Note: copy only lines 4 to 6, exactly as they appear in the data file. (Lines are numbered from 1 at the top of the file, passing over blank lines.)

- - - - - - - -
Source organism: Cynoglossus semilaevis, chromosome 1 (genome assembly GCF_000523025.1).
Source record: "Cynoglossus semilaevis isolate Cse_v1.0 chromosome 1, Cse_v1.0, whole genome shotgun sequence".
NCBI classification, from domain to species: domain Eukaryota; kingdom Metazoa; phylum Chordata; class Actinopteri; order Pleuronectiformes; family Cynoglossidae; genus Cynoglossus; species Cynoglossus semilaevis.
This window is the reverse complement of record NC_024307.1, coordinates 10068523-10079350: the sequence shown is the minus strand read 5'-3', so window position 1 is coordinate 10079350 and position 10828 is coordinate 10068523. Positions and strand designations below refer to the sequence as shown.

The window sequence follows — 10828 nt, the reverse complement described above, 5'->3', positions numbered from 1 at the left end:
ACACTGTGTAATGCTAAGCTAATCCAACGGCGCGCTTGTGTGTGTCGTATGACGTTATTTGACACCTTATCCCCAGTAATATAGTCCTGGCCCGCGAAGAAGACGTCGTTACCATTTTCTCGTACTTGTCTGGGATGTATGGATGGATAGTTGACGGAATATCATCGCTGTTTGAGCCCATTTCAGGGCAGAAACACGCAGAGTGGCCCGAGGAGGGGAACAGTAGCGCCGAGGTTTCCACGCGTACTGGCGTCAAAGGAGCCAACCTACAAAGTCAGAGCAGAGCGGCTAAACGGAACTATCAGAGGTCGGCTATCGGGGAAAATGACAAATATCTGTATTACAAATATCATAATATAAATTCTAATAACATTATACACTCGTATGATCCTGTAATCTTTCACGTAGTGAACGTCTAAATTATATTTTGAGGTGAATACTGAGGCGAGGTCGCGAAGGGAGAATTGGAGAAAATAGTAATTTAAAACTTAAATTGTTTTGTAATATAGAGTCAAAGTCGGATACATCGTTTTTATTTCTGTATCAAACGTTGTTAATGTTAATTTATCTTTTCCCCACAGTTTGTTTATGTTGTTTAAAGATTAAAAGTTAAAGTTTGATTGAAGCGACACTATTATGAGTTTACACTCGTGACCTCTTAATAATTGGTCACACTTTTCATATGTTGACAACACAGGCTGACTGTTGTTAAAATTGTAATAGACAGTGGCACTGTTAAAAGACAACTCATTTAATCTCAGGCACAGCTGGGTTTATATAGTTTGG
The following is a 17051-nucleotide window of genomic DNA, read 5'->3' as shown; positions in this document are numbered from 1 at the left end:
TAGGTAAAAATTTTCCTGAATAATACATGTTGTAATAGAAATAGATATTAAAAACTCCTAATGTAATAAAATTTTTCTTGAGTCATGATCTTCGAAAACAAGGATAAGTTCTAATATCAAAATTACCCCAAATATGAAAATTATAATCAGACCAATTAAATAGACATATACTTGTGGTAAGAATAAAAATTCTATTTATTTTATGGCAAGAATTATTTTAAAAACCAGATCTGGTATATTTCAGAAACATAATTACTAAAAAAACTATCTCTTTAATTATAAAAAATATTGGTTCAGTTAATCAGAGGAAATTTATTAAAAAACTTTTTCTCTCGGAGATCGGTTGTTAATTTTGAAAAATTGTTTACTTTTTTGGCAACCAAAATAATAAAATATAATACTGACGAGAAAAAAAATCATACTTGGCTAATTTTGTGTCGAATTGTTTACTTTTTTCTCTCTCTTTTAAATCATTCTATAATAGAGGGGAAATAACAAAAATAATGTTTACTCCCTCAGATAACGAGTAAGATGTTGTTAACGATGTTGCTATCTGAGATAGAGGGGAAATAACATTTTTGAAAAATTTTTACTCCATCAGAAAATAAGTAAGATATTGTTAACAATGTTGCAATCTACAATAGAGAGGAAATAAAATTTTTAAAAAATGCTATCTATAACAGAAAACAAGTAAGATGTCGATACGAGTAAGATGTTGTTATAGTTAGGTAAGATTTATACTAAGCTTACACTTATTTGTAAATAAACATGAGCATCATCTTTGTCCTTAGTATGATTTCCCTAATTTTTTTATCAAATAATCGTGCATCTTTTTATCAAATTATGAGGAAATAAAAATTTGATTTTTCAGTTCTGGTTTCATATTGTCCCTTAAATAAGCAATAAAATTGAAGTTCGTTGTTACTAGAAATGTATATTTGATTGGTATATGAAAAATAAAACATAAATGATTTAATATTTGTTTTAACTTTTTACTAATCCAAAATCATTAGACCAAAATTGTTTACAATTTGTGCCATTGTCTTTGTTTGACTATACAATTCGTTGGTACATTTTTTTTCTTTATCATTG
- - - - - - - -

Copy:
This window is the reverse complement of record NC_024307.1, coordinates 10068523-10079350: the sequence shown is the minus strand read 5'-3', so window position 1 is coordinate 10079350 and position 10828 is coordinate 10068523. Positions and strand designations below refer to the sequence as shown.

The window sequence follows — 10828 nt, the reverse complement described above, 5'->3', positions numbered from 1 at the left end:
ACACTGTGTAATGCTAAGCTAATCCAACGGCGCGCTTGTGTGTGTCGTATGACGTTATTTGACACCTTATCCCCAGTAATATAGTCCTGGCCCGCGAAGAAGACGTCGTTACCATTTTCTCGTACTTGTCTGGGATGTATGGATGGATAGTTGACGGAATATCATCGCTGTTTGAGCCCATTTCAGGGCAGAAACACGCAGAGTGGCCCGAGGAGGGGAACAGTAGCGCCGAGGTTTCCACGCGTACTGGCGTCAAAGGAGCCAACCTACAAAGTCAGAGCAGAGCGGCTAAACGGAACTATCAGAGGTCGGCTATCGGGGAAAATGACAAATATCTGTATTACAAATATCATAATATAAATTCTAATAACATTATACACTCGTATGATCCTGTAATCTTTCACGTAGTGAACGTCTAAATTATATTTTGAGGTGAATACTGAGGCGAGGTCGCGAAGGGAGAATTGGAGAAAATAGTAATTTAAAACTTAAATTGTTTTGTAATATAGAGTCAAAGTCGGATACATCGTTTTTATTTCTGTATCAAACGTTGTTAATGTTAATTTATCTTTTCCCCACAGTTTGTTTATGTTGTTTAAAGATTAAAAGTTAAAGTTTGATTGAAGCGACACTATTATGAGTTTACACTCGTGACCTCTTAATAATTGGTCACACTTTTCATATGTTGACAACACAGGCTGACTGTTGTTAAAATTGTAATAGACAGTGGCACTGTTAAAAGACAACTCATTTAATCTCAGGCACAGCTGGGTTTATATAGTTTGG